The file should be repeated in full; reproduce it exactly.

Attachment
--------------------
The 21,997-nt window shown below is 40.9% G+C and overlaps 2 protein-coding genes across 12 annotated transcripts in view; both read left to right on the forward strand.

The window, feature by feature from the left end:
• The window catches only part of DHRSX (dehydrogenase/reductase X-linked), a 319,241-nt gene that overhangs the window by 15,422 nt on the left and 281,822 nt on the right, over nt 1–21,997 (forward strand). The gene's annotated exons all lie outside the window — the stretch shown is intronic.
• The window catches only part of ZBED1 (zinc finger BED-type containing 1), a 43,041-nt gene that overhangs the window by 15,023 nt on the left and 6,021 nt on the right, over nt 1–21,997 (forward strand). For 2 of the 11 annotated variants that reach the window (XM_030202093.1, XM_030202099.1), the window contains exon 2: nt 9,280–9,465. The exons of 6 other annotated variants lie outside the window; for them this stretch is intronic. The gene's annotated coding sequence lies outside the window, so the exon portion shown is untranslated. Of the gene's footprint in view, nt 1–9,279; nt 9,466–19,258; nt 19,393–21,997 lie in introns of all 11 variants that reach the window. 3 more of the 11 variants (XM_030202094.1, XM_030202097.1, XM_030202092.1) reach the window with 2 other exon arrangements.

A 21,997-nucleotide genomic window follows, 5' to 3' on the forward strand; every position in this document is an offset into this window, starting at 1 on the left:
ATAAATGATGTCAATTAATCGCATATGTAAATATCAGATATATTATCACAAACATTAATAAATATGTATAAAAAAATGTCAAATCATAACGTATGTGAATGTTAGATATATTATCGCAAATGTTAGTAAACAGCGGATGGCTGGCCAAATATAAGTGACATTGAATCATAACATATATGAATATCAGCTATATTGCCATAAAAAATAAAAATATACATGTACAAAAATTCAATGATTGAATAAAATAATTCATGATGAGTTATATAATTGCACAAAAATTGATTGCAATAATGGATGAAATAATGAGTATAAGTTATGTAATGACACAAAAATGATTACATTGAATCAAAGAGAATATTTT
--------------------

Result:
The 21,997-nt window shown below is 40.9% G+C and overlaps 2 protein-coding genes across 12 annotated transcripts in view; both read left to right on the forward strand.

The window, feature by feature from the left end:
• The window catches only part of DHRSX (dehydrogenase/reductase X-linked), a 319,241-nt gene that overhangs the window by 15,422 nt on the left and 281,822 nt on the right, over nt 1–21,997 (forward strand). The gene's annotated exons all lie outside the window — the stretch shown is intronic.
• The window catches only part of ZBED1 (zinc finger BED-type containing 1), a 43,041-nt gene that overhangs the window by 15,023 nt on the left and 6,021 nt on the right, over nt 1–21,997 (forward strand). For 2 of the 11 annotated variants that reach the window (XM_030202093.1, XM_030202099.1), the window contains exon 2: nt 9,280–9,465. The exons of 6 other annotated variants lie outside the window; for them this stretch is intronic. The gene's annotated coding sequence lies outside the window, so the exon portion shown is untranslated. Of the gene's footprint in view, nt 1–9,279; nt 9,466–19,258; nt 19,393–21,997 lie in introns of all 11 variants that reach the window. 3 more of the 11 variants (XM_030202094.1, XM_030202097.1, XM_030202092.1) reach the window with 2 other exon arrangements.

A 21,997-nucleotide genomic window follows, 5' to 3' on the forward strand; every position in this document is an offset into this window, starting at 1 on the left:
ATAAATGATGTCAATTAATCGCATATGTAAATATCAGATATATTATCACAAACATTAATAAATATGTATAAAAAAATGTCAAATCATAACGTATGTGAATGTTAGATATATTATCGCAAATGTTAGTAAACAGCGGATGGCTGGCCAAATATAAGTGACATTGAATCATAACATATATGAATATCAGCTATATTGCCATAAAAAATAAAAATATACATGTACAAAAATTCAATGATTGAATAAAATAATTCATGATGAGTTATATAATTGCACAAAAATTGATTGCAATAATGGATGAAATAATGAGTATAAGTTATGTAATGACACAAAAATGATTACATTGAATCAAAGAGAATATTTT